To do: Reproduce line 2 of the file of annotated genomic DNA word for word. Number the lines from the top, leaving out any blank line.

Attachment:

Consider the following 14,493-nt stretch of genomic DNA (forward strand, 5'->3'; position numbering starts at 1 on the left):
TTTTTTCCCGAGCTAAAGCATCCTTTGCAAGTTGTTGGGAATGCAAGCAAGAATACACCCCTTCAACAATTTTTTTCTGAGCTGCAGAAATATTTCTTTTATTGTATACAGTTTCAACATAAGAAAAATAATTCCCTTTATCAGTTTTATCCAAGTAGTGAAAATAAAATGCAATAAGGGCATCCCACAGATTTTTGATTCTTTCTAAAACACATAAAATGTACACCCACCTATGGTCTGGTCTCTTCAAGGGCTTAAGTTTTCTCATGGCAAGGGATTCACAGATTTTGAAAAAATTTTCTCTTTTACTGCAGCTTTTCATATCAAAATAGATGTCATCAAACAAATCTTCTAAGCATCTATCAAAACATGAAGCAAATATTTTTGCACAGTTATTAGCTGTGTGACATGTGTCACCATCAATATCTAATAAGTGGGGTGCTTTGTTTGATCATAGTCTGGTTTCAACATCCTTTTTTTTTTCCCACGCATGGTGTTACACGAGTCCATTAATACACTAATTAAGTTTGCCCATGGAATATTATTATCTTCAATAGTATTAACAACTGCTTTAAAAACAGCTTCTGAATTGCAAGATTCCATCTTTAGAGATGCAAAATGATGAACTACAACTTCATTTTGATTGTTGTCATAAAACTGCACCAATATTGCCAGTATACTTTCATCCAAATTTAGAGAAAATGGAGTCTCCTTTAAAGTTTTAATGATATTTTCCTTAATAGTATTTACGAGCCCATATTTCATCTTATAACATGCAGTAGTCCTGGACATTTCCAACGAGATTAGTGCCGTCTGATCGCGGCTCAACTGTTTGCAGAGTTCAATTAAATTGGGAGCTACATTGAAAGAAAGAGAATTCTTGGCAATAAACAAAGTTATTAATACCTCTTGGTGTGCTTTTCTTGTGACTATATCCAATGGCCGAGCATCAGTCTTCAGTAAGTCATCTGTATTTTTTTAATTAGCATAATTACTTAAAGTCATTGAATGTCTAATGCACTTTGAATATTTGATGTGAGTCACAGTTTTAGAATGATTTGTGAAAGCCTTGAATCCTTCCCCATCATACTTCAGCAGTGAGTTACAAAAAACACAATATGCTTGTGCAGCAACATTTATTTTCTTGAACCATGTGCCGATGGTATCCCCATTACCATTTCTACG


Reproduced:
TTTTTTCCCGAGCTAAAGCATCCTTTGCAAGTTGTTGGGAATGCAAGCAAGAATACACCCCTTCAACAATTTTTTTCTGAGCTGCAGAAATATTTCTTTTATTGTATACAGTTTCAACATAAGAAAAATAATTCCCTTTATCAGTTTTATCCAAGTAGTGAAAATAAAATGCAATAAGGGCATCCCACAGATTTTTGATTCTTTCTAAAACACATAAAATGTACACCCACCTATGGTCTGGTCTCTTCAAGGGCTTAAGTTTTCTCATGGCAAGGGATTCACAGATTTTGAAAAAATTTTCTCTTTTACTGCAGCTTTTCATATCAAAATAGATGTCATCAAACAAATCTTCTAAGCATCTATCAAAACATGAAGCAAATATTTTTGCACAGTTATTAGCTGTGTGACATGTGTCACCATCAATATCTAATAAGTGGGGTGCTTTGTTTGATCATAGTCTGGTTTCAACATCCTTTTTTTTTTCCCACGCATGGTGTTACACGAGTCCATTAATACACTAATTAAGTTTGCCCATGGAATATTATTATCTTCAATAGTATTAACAACTGCTTTAAAAACAGCTTCTGAATTGCAAGATTCCATCTTTAGAGATGCAAAATGATGAACTACAACTTCATTTTGATTGTTGTCATAAAACTGCACCAATATTGCCAGTATACTTTCATCCAAATTTAGAGAAAATGGAGTCTCCTTTAAAGTTTTAATGATATTTTCCTTAATAGTATTTACGAGCCCATATTTCATCTTATAACATGCAGTAGTCCTGGACATTTCCAACGAGATTAGTGCCGTCTGATCGCGGCTCAACTGTTTGCAGAGTTCAATTAAATTGGGAGCTACATTGAAAGAAAGAGAATTCTTGGCAATAAACAAAGTTATTAATACCTCTTGGTGTGCTTTTCTTGTGACTATATCCAATGGCCGAGCATCAGTCTTCAGTAAGTCATCTGTATTTTTTTAATTAGCATAATTACTTAAAGTCATTGAATGTCTAATGCACTTTGAATATTTGATGTGAGTCACAGTTTTAGAATGATTTGTGAAAGCCTTGAATCCTTCCCCATCATACTTCAGCAGTGAGTTACAAAAAACACAATATGCTTGTGCAGCAACATTTATTTTCTTGAACCATGTGCCGATGGTATCCCCATTACCATTTCTACG